A number of years ago, my first experience of heart-rate (HR) based training didn’t really get my pulse going… The monitor was set up way too low for my max HR, so the trial ‘run’ I took part in ended up with me walking most of the way to get my HR down enough to progress to the next interval of the set workout. Now I realised that the set-up was wrong, and I know that HR-based training is the most effective way to improve one’s performance, but after staring at that little screen for nearly the whole session, I did decide that training with one wasn’t really my thing. I simply prefer running as I feel and don’t want to constantly check my wrist to see whether I am in my target HR zone, and whether I should speed up or slow down – which is why the adidas miCoach does get my pulse going. It gives you audio prompts via an earphone regarding target zones and workouts, and has no visual display, so no looking at your wrist at all.
I was recently invited by adidas to a miCoach presentation by former Aussie Olympic Swimmer Ryan Mitchell, who heads up their global Interactive Business Unit. He told us journo’s how miCoach works, then took us outside for a interval session test run, followed by showing us how to pre-programme the unit using the miCoach website, then download, interpret and adjust the session information.
Basically, you pre-programme your max HR and select the training session you’d like to do from a large menu, then you hit the road and the unit gives you audio prompts when to speed up or slow down, depending on which HR zone you should be in: blue (65% of max), green (75%), yellow (85%) or red (95%). Ryan and co had pre-set the units for us to do a 22-minute workout, starting with a blue zone warm-up, followed by a green zone speed-up, then six one-minute yellow zone intervals with one-minute green zone rests, and ending with a blue zone warm-down.
Having strapped on the HR chest strap, attached the stride sensor to my shoelaces, plugged in the earphone and switched on the miCoach, I started running and listening to the woman’s voice in my ear. When my first yellow interval came round, I put my foot down, but I was not working hard enough to get to yellow, hence getting a second prompt to “Speed up to yellow zone.” I had only been running in the upper green zone, but Ryan had warned us that this might happen, as we still had to get the feel of things. So, when the second interval came round, I rocketed around the field to make sure I got to yellow. But then in my third and fourth intervals I was prompted to “Slow down to yellow zone” – but I wasn’t running as hard as the previous two intervals, so in my semi-gasping state I decided there must be something wrong, and went even faster! Then the same message to slow down came in the fifth interval, and by now I was taking serious strain, so I decided to listen to the voice in my ear instead of the voice in my head…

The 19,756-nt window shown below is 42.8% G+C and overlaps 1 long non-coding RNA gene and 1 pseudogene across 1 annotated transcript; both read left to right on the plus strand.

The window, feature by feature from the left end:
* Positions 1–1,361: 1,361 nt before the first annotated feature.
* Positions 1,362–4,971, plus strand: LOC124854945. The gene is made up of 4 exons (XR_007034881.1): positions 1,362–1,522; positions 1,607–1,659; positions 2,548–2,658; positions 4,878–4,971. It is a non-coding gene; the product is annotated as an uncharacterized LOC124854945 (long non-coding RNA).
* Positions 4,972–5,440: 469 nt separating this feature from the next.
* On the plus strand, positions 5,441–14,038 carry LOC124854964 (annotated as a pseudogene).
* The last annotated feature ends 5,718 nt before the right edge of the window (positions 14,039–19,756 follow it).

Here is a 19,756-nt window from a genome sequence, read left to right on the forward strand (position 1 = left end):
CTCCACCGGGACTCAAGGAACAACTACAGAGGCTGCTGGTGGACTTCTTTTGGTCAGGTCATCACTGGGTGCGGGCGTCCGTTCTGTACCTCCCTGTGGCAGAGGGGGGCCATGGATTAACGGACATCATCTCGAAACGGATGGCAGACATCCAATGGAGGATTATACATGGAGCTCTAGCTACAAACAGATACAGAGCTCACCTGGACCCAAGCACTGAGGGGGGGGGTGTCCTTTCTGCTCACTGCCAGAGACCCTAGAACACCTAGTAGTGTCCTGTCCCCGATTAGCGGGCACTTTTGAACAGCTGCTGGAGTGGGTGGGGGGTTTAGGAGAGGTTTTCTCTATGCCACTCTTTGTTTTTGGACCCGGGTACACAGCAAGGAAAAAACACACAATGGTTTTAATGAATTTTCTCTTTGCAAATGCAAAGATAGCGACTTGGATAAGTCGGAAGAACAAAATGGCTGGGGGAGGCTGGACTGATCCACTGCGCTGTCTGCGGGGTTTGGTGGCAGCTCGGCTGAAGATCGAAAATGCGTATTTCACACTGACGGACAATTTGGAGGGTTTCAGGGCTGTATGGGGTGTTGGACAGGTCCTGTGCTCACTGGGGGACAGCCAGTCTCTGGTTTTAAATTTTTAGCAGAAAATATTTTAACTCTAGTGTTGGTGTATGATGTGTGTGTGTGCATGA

When we went back indoors after the run, Ryan asked if he could download my session info to show the group how to use the online support. When my graph popped up overlaid on the workout, I could see that in the third and fourth intervals I wasn’t just in the red zone, I was way off the graph! I couldn’t resist quipping that “I think I just killed myself!”
OK, The unit was not set up 100% to my max HR, so my actual red zone was higher than the graph allowed, but still, I had been running much harder than I needed to in order to get to my yellow zone. It really brought home to me that as you tire, your HR climbs easier, so training on HR will prevent you from overdoing it and running yourself into the ground, which is what you’re likely to do when running based entirely on time and pace. Ryan then showed us how easy it is to adjust the settings online to bring the miCoach in line with my actual max HR – so the next time I use my unit, it will give me a more effective workout.
The prompts you receive are not at all irritating or overwhelming, and the unit has a handy quick-reference function: push the big centre button and you receive a summary of time, distance, pace, stride rate, average HR, and which zone you’re currently in. Checking all that info on a wrist unit would require looking down for a good few seconds, perhaps even scrolling through menus, whereas with miCoach you just comfortably continue running. You can use any earphones, as the unit takes a universal jack, and added to that, you can plug miCoach into your MP3 player, which allows you to listen to music that cuts out automatically when you receive miCoach prompts. You can also plug it into your smart phone to use the phone’s GPS function as part of your workout.